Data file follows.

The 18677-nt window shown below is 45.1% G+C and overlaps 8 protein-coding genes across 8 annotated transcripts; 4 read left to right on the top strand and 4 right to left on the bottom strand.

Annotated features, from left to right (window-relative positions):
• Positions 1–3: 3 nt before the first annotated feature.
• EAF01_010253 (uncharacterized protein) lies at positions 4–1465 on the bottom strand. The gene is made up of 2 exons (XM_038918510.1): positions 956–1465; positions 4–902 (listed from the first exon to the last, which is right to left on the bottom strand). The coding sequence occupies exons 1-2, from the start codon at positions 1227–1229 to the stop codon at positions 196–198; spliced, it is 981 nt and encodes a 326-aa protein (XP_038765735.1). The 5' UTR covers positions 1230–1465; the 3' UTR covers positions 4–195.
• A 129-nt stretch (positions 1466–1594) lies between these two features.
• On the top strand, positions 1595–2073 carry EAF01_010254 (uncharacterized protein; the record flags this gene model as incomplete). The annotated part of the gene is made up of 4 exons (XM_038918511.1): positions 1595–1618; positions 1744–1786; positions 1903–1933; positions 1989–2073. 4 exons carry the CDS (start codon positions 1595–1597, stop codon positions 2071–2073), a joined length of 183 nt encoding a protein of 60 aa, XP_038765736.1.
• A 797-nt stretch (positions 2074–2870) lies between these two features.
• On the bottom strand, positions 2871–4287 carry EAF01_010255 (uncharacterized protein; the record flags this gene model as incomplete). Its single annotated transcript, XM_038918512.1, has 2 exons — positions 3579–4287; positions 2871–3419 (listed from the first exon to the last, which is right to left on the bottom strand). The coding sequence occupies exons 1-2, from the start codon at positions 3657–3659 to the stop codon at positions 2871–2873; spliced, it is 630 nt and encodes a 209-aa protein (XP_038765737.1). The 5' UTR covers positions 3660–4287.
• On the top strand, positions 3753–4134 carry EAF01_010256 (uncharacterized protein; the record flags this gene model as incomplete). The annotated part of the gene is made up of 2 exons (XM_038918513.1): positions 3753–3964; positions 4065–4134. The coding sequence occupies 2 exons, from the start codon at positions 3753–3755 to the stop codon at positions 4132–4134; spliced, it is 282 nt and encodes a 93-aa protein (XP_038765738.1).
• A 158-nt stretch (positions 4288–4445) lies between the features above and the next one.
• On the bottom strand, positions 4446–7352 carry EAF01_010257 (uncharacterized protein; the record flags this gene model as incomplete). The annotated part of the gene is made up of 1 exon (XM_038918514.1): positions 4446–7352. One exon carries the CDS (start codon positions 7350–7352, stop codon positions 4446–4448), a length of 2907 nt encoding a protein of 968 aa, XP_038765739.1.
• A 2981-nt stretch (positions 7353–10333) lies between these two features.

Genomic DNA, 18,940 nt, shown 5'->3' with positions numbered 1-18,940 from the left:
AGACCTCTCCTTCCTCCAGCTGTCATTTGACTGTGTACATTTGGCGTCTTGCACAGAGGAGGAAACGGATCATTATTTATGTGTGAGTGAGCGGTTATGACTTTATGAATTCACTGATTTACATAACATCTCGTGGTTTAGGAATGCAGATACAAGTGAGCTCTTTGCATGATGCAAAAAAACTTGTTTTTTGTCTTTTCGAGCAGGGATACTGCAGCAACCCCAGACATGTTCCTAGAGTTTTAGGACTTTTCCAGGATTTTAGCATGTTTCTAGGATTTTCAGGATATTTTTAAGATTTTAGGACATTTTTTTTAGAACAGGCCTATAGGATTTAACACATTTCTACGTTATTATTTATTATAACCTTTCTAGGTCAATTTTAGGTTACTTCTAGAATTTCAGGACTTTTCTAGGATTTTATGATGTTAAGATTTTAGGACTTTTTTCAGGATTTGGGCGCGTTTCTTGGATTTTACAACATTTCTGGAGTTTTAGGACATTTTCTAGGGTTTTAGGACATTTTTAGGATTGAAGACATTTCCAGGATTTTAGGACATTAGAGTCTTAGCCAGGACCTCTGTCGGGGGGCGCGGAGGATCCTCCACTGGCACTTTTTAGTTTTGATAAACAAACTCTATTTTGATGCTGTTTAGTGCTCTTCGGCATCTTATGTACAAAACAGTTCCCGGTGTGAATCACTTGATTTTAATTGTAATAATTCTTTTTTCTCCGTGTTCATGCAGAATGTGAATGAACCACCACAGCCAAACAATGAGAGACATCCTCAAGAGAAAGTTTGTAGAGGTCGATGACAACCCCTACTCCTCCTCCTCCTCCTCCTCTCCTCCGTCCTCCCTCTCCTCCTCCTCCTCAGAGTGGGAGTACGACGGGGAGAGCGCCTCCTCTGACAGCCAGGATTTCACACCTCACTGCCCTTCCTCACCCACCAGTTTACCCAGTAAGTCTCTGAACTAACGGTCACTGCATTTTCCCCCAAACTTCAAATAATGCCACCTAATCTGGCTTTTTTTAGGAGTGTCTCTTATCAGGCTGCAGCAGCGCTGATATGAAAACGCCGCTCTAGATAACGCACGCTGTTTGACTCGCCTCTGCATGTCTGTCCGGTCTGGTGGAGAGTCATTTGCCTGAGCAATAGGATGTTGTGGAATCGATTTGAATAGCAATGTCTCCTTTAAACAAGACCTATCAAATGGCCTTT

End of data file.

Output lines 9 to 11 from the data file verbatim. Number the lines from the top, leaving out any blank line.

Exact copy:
• On the top strand, positions 3753–4134 carry EAF01_010256 (uncharacterized protein; the record flags this gene model as incomplete). The annotated part of the gene is made up of 2 exons (XM_038918513.1): positions 3753–3964; positions 4065–4134. The coding sequence occupies 2 exons, from the start codon at positions 3753–3755 to the stop codon at positions 4132–4134; spliced, it is 282 nt and encodes a 93-aa protein (XP_038765738.1).
• A 158-nt stretch (positions 4288–4445) lies between the features above and the next one.
• On the bottom strand, positions 4446–7352 carry EAF01_010257 (uncharacterized protein; the record flags this gene model as incomplete). The annotated part of the gene is made up of 1 exon (XM_038918514.1): positions 4446–7352. One exon carries the CDS (start codon positions 7350–7352, stop codon positions 4446–4448), a length of 2907 nt encoding a protein of 968 aa, XP_038765739.1.